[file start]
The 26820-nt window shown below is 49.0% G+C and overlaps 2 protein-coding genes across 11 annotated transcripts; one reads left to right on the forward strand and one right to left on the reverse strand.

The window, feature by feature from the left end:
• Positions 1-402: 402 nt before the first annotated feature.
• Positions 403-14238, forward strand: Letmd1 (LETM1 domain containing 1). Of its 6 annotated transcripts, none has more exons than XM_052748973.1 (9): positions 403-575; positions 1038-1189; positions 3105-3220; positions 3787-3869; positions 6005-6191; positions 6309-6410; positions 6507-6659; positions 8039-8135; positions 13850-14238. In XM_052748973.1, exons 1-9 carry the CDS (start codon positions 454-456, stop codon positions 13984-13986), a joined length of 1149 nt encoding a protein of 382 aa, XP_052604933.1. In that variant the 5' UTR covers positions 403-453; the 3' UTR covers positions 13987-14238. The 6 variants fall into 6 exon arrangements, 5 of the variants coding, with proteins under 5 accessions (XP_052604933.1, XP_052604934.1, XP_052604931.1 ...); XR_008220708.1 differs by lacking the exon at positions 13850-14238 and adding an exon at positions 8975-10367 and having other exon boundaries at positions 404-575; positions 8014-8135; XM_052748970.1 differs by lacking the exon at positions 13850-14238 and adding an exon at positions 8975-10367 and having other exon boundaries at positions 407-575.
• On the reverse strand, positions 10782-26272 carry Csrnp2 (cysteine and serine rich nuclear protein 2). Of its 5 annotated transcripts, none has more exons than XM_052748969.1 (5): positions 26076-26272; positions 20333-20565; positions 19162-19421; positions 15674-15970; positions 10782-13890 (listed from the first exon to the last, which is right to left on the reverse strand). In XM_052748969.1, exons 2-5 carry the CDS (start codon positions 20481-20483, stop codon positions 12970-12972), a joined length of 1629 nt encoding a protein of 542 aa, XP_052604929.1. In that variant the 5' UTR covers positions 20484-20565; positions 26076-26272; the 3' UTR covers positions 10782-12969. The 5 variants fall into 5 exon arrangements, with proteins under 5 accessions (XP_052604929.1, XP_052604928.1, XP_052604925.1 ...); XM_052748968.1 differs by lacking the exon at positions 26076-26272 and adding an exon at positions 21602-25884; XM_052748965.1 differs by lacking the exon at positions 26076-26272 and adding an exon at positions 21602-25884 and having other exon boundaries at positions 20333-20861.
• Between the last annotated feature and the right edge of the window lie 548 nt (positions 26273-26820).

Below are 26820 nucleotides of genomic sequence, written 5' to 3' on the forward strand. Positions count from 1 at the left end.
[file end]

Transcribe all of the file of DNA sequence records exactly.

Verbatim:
The 26820-nt window shown below is 49.0% G+C and overlaps 2 protein-coding genes across 11 annotated transcripts; one reads left to right on the forward strand and one right to left on the reverse strand.

The window, feature by feature from the left end:
• Positions 1-402: 402 nt before the first annotated feature.
• Positions 403-14238, forward strand: Letmd1 (LETM1 domain containing 1). Of its 6 annotated transcripts, none has more exons than XM_052748973.1 (9): positions 403-575; positions 1038-1189; positions 3105-3220; positions 3787-3869; positions 6005-6191; positions 6309-6410; positions 6507-6659; positions 8039-8135; positions 13850-14238. In XM_052748973.1, exons 1-9 carry the CDS (start codon positions 454-456, stop codon positions 13984-13986), a joined length of 1149 nt encoding a protein of 382 aa, XP_052604933.1. In that variant the 5' UTR covers positions 403-453; the 3' UTR covers positions 13987-14238. The 6 variants fall into 6 exon arrangements, 5 of the variants coding, with proteins under 5 accessions (XP_052604933.1, XP_052604934.1, XP_052604931.1 ...); XR_008220708.1 differs by lacking the exon at positions 13850-14238 and adding an exon at positions 8975-10367 and having other exon boundaries at positions 404-575; positions 8014-8135; XM_052748970.1 differs by lacking the exon at positions 13850-14238 and adding an exon at positions 8975-10367 and having other exon boundaries at positions 407-575.
• On the reverse strand, positions 10782-26272 carry Csrnp2 (cysteine and serine rich nuclear protein 2). Of its 5 annotated transcripts, none has more exons than XM_052748969.1 (5): positions 26076-26272; positions 20333-20565; positions 19162-19421; positions 15674-15970; positions 10782-13890 (listed from the first exon to the last, which is right to left on the reverse strand). In XM_052748969.1, exons 2-5 carry the CDS (start codon positions 20481-20483, stop codon positions 12970-12972), a joined length of 1629 nt encoding a protein of 542 aa, XP_052604929.1. In that variant the 5' UTR covers positions 20484-20565; positions 26076-26272; the 3' UTR covers positions 10782-12969. The 5 variants fall into 5 exon arrangements, with proteins under 5 accessions (XP_052604929.1, XP_052604928.1, XP_052604925.1 ...); XM_052748968.1 differs by lacking the exon at positions 26076-26272 and adding an exon at positions 21602-25884; XM_052748965.1 differs by lacking the exon at positions 26076-26272 and adding an exon at positions 21602-25884 and having other exon boundaries at positions 20333-20861.
• Between the last annotated feature and the right edge of the window lie 548 nt (positions 26273-26820).

Below are 26820 nucleotides of genomic sequence, written 5' to 3' on the forward strand. Positions count from 1 at the left end.